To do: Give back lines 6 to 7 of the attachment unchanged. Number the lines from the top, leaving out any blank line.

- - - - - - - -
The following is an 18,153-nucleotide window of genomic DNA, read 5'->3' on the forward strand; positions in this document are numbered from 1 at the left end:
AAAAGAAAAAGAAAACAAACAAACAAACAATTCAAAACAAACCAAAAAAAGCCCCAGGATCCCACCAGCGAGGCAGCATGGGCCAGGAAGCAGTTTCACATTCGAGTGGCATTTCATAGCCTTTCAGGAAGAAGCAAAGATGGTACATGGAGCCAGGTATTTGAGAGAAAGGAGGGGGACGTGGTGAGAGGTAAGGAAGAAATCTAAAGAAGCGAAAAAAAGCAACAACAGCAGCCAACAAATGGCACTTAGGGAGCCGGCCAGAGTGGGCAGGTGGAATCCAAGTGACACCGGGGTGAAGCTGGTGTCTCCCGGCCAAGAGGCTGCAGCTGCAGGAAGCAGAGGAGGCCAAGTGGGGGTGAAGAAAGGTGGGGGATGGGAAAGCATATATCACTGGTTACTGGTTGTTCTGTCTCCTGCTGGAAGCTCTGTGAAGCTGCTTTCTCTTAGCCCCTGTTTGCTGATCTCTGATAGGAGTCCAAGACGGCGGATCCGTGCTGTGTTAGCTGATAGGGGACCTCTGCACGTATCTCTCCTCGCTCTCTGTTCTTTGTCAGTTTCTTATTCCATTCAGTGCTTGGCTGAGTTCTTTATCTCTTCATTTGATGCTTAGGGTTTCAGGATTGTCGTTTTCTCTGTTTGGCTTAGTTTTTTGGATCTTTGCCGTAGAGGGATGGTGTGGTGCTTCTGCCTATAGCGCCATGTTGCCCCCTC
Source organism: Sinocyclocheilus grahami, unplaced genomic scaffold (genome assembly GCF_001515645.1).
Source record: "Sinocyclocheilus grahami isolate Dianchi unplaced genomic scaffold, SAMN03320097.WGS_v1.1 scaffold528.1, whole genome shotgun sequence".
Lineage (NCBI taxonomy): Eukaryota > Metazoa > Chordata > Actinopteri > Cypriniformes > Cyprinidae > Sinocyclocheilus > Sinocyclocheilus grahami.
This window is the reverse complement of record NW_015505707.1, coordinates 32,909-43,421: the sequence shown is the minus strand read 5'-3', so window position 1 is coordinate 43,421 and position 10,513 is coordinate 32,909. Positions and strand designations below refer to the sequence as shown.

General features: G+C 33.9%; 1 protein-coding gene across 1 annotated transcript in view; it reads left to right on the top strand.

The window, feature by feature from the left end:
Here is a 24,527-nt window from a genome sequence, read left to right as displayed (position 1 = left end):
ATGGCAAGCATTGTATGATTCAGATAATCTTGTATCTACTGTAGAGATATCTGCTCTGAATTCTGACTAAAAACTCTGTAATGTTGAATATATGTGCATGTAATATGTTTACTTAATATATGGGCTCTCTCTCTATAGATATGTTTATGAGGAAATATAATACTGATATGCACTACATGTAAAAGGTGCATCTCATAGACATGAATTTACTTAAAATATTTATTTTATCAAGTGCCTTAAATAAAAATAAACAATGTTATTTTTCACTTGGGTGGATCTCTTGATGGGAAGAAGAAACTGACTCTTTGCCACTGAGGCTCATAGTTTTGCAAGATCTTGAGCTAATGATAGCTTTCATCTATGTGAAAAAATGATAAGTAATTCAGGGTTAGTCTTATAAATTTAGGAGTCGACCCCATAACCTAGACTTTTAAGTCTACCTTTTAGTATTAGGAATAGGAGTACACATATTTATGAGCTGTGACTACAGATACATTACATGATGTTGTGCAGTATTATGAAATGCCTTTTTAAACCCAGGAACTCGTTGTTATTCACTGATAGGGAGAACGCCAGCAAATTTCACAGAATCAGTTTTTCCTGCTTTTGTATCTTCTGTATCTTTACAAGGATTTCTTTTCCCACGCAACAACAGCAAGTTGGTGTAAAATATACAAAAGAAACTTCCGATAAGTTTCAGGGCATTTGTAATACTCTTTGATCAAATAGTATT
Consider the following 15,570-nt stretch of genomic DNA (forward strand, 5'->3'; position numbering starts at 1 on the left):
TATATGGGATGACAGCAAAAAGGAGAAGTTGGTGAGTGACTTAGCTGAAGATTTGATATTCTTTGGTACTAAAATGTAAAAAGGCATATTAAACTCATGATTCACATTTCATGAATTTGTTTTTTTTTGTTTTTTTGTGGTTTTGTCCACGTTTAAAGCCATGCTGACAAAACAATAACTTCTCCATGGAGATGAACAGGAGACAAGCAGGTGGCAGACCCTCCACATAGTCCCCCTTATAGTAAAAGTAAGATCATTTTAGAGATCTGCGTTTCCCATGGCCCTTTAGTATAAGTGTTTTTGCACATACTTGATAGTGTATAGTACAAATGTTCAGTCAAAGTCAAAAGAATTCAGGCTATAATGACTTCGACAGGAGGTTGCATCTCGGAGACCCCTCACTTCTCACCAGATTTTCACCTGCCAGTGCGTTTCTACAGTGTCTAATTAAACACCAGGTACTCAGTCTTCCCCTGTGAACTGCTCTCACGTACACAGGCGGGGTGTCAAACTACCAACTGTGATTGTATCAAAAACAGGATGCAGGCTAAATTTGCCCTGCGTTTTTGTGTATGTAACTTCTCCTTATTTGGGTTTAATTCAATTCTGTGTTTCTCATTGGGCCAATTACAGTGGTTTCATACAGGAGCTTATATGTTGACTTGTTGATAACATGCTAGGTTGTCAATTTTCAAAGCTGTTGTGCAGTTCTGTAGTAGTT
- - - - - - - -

This window is the reverse complement of record NW_015505707.1, coordinates 32,909-43,421: the sequence shown is the minus strand read 5'-3', so window position 1 is coordinate 43,421 and position 10,513 is coordinate 32,909. Positions and strand designations below refer to the sequence as shown.

General features: G+C 33.9%; 1 protein-coding gene across 1 annotated transcript in view; it reads left to right on the top strand.